Microbiorobots (MBRs) are negative photosensitive epoxy (SU-8) microfabricated structures with typical feature sizes ranging from 1 to 100 µm coated with a monolayer of swarmer cells of the bacterium Serratia marcescens. The adherent cells naturally coordinate to propel the microstructures in fluidic environments. MBRs can be controlled using electric fields. Here, an MBR is maneuveured into a microfabricated goal with electric fields. Experiments were performed at Drexels BAST lab.
Using computer vision tracking techniques, MBRs can be maneuvered automatically. Using a feedback control algorithm, an MBR is steered along a specified path. The MBR is 40 by 45 µm. Experiments were performed at Drexels BAST lab.
Using both light and electric field mechanisms together enables control over the angular orientation as well as two-dimensional positioning of an MBR. A task was assigned of transporting a cube-shaped target load measuring 10 µm on each side using a U-shaped MBR referred to as a transporter, which was positioned and oriented using a combination of bacterial self-actuation, electrokinetics and photoexposure. Experiments were performed at Drexels BAST lab.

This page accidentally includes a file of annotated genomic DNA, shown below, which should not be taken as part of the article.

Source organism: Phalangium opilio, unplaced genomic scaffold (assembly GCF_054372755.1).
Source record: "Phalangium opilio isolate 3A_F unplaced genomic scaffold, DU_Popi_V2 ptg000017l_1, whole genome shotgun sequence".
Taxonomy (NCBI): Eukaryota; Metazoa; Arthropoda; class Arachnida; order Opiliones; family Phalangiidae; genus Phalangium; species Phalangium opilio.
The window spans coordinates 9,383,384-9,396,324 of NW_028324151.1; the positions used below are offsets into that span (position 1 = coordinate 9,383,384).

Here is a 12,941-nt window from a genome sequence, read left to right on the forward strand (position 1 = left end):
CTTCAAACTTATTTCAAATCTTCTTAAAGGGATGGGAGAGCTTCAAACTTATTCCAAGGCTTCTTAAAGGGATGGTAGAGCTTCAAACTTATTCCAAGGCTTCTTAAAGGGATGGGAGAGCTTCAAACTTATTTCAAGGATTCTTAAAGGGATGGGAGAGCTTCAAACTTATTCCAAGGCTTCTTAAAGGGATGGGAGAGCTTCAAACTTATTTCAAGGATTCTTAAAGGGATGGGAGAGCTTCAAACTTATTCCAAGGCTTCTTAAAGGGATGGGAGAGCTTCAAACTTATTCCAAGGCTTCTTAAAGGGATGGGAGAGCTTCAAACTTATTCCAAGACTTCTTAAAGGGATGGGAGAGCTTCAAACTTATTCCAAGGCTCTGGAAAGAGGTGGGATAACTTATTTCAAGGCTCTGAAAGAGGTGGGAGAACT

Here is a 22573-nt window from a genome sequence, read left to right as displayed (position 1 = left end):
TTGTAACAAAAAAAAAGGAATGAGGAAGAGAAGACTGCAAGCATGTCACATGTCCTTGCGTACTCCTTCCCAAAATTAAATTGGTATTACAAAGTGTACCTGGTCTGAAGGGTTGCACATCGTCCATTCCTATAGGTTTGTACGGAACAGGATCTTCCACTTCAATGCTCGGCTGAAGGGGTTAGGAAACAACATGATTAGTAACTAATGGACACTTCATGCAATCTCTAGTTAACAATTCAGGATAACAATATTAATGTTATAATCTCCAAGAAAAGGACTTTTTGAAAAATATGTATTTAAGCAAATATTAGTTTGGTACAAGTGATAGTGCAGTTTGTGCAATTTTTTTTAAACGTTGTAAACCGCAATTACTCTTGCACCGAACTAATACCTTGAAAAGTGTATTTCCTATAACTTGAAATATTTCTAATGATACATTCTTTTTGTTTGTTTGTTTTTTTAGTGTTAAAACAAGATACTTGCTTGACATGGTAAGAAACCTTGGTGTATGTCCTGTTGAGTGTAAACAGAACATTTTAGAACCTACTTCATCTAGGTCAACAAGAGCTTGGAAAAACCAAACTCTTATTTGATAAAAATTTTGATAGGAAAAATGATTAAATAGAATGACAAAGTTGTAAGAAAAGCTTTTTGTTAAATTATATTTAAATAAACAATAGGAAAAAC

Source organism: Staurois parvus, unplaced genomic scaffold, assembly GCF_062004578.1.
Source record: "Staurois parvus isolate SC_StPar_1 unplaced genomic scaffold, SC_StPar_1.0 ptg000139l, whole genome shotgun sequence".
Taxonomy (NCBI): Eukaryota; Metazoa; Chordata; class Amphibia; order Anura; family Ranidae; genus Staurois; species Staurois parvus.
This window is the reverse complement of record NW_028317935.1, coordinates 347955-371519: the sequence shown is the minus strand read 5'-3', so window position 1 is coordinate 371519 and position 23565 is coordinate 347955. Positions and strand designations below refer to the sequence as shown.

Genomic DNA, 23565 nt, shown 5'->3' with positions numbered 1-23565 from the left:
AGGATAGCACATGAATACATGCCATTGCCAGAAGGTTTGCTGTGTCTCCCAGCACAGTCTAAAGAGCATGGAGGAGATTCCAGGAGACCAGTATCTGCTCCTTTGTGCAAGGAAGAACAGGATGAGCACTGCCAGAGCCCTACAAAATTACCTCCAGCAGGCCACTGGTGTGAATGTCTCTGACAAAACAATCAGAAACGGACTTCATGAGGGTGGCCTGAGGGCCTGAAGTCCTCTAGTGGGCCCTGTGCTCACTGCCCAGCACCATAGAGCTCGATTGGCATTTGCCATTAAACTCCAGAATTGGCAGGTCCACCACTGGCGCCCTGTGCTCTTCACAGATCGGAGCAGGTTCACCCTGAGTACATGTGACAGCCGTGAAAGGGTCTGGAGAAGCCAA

Below, an MBR is used as a mobile sensor. Initially, the MBR rotates due to bacterial actuation and translates due to the coulomb force. As the MBR encounters copper ions, the flagella are disabled, and only the motion due to the coulomb force acts. Experiments were performed at Drexels BAST lab.